1 Jul 2017

Johan Rockström - planetary boundaries

From Saturday Morning, 8:09 am on 1 July 2017

Professor Johan Rockström led the team of scientists who worked out the planetary boundaries framework – nine environmental lines we cannot safely cross if human life is to be sustainable on Earth.

The Hillary Institute recently announced Professor Rockström, who is from Sweden, as the global Hillary Laureate for 2017.

He tells Kim Hill we haven't made a disaster of the planet yet, but it's critical that we move very fast towards sustainability.

To figure out the planetary boundaries, Rockström posed a fundamental question to top scientists – what are the processes that regulate the stability of our planet and the boundaries within which we have a good chance of having a stable planet, but beyond which we enter a risk zone of destabilising the entire system?

After "turning over all the scientific stones" they discovered nine processes of which biodiversity was at the heart.

"Biodiversity is not about protecting species for some ethical or moral reasons – it is the fundamental fabric for stability."

It's only thanks to the Earth's resilience that we are still in the Holocene – the geological epoch which has provided the conditions for our species to flourish, Rockström says.

"We left the last ice age 12,000 years ago and we entered a remarkably stable interglacial period that we learnt in school to call the Holocene ... This is when we move out of being hunters and gatherers and we become farmers, we start our sedentary living, we build villages, we start coming into the modern craftsmen innovation societies that we know so well, taking us to the modern era and now entering a digital industrial revolution where we're 7.5, soon to be 9.5, million people."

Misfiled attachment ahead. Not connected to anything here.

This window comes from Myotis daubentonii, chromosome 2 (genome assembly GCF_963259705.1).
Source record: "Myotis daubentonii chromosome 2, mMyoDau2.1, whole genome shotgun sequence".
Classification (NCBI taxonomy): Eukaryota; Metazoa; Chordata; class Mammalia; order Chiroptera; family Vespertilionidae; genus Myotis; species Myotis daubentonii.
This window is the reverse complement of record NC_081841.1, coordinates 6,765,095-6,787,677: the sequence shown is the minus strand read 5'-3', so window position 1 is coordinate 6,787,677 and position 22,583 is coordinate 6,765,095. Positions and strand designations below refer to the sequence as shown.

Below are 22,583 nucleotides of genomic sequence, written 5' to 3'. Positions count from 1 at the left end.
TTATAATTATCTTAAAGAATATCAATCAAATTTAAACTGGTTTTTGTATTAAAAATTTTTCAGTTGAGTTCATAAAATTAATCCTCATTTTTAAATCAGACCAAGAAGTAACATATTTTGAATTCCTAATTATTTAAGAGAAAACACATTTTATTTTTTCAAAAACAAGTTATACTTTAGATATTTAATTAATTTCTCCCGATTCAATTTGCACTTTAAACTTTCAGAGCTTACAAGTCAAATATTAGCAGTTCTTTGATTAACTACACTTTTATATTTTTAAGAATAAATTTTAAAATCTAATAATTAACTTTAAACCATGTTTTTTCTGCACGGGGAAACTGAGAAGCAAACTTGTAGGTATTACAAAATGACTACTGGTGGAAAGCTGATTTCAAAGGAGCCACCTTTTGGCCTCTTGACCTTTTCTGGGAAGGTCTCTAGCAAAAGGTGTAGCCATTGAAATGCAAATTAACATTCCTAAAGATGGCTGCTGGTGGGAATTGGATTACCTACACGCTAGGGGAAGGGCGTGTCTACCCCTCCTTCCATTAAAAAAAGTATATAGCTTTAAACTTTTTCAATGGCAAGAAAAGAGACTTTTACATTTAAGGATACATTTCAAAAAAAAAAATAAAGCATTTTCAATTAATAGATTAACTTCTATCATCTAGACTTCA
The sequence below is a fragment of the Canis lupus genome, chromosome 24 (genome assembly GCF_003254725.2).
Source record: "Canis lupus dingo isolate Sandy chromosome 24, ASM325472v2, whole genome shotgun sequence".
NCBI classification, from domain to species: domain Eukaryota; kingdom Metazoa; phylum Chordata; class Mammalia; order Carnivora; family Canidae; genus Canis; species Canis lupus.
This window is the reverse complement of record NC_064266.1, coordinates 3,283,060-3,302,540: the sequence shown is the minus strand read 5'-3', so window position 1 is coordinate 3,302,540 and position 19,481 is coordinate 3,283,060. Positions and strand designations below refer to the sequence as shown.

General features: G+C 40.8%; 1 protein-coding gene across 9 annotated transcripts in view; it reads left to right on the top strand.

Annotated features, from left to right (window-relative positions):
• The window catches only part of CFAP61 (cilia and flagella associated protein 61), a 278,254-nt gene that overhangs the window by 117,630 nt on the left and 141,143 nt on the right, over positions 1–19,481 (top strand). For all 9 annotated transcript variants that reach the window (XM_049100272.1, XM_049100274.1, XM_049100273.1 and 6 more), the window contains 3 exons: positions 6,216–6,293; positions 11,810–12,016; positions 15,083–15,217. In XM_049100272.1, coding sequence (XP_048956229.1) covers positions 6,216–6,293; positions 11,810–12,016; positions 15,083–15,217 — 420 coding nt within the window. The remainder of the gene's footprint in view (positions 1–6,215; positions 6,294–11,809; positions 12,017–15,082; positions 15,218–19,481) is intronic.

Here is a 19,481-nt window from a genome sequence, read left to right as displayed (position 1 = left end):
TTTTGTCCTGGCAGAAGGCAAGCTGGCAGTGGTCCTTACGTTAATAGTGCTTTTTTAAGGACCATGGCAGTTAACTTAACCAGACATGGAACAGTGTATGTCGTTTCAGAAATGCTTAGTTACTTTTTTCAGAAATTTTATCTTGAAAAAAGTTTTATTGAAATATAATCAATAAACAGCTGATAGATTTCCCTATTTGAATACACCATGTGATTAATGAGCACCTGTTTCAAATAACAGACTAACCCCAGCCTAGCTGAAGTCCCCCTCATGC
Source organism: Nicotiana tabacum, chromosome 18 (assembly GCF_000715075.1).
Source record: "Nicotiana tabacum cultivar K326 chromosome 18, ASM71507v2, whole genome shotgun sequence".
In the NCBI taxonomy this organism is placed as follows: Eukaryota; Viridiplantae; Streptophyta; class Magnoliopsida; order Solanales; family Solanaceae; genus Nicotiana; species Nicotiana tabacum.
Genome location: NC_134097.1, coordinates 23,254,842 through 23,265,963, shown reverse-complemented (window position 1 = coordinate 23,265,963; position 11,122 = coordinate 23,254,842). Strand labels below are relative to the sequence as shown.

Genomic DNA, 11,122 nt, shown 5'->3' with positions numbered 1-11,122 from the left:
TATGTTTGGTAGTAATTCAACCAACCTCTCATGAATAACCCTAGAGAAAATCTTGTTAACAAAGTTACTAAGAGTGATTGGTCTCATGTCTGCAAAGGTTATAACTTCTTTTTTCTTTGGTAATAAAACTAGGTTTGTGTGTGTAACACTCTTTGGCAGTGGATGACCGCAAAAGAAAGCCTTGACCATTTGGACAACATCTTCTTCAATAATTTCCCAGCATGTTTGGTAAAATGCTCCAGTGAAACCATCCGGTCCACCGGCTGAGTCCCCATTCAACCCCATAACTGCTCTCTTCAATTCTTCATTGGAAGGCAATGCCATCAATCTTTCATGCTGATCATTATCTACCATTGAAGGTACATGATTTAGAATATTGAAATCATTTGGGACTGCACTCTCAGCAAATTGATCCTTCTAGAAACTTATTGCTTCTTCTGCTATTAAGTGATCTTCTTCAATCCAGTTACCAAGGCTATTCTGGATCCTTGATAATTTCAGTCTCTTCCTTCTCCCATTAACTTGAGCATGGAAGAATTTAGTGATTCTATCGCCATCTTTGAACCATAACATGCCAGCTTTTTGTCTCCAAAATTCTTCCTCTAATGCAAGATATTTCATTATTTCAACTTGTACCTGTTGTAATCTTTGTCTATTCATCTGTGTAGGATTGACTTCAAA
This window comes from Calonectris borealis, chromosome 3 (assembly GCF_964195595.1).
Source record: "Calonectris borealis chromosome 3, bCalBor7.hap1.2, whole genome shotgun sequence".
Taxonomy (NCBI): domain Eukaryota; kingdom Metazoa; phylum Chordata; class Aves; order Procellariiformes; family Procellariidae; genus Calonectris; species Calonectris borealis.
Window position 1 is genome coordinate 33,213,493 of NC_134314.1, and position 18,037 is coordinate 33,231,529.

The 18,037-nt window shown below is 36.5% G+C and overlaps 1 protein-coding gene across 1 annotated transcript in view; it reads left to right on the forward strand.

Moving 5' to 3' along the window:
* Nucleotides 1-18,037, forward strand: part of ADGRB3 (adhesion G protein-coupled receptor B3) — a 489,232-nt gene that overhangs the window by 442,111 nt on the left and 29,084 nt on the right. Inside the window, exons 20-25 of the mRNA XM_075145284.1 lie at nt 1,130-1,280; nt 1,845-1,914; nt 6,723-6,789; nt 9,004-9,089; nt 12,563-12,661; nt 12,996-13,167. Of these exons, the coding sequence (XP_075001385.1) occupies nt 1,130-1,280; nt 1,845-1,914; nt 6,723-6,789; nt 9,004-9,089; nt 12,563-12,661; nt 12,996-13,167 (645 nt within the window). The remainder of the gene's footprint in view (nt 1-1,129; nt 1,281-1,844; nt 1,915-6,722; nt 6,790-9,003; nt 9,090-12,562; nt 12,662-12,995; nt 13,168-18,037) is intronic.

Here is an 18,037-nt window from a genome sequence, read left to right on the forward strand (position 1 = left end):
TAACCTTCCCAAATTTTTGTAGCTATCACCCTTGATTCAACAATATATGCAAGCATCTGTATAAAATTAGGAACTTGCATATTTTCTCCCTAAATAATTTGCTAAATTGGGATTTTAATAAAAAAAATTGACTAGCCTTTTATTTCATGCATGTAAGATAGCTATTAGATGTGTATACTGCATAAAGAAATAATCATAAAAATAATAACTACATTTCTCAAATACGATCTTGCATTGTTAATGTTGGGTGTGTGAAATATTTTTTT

"Today the planet is our best friend, it is buffering – half of our emissions are taken up in oceans and forests. It is remarkable proof that the planet does everything it can, applying all its biochemical processes to stay in the Holocene."

But humanity's impact on the planet is now taking us into a new epoch known as the Anthropocene.

The message from science on this shift is as simple as it is dramatic, Rockström says.

"The Holocene state of the planet is the only state we know for certain can support the modern world as we know it."

"It would be disastrous if we go to three, four, five degrees warming."

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Photo: Supplied

In order to prevent this, we must all become "planet stewards" and recognise Earth needs to be managed as a whole, he says.

"We can not go on fiddling in our little corners and doing the best we can for the environment in a community or city or country – we now need to stay in a carbon budget, we need to stay in a nitrogen budget, we need to manage all eco-systems."

The word 'environment' today typically translates to 'climate change' which, in turn, is translated to 'mitigation through reduction of fossil fuel emissions', Rockström says, but our biggest problem is actually food.

"It's the single largest reason for loss of biodiversity, it's the single largest reason for overuse of nitrogen and phosphorus, polluting waters and our coastal regions … so in all respects, food is the biggest single challenge we have."

"If we could get sustainable on food, we would stand a good chance of having a sustainable future for humanity on earth."

Rockström says he is "carefully positive" about GMO.

"I don't think we have a choice… We're talking 50 percent more food requirements in the world over the next 1 generation… How shall we do that if we don't allow for sustainable intensification? I cannot see any evidence that an alternative is possible."

Donald Trump and his equivalents are "spanners in the wheel" who won't cause much long-term damage to the progress of sustainability, Rockström predicts.

"We have already turned a corner. Trump is coming on the stage 15 years too late … Trump wants to take us back to a moment in the 1950s where we simply allowed damaging the environment so we can make short-term profit. We're beyond that stage. The innovation pace in industries across the US is showing we want environmental regulation because it means that we have to be even more innovative – Silicon Valley, Tesla, companies across the US, cities, mayors, states, I think will show that Trump is simply in a dead end and there will not be a renaissance for coal."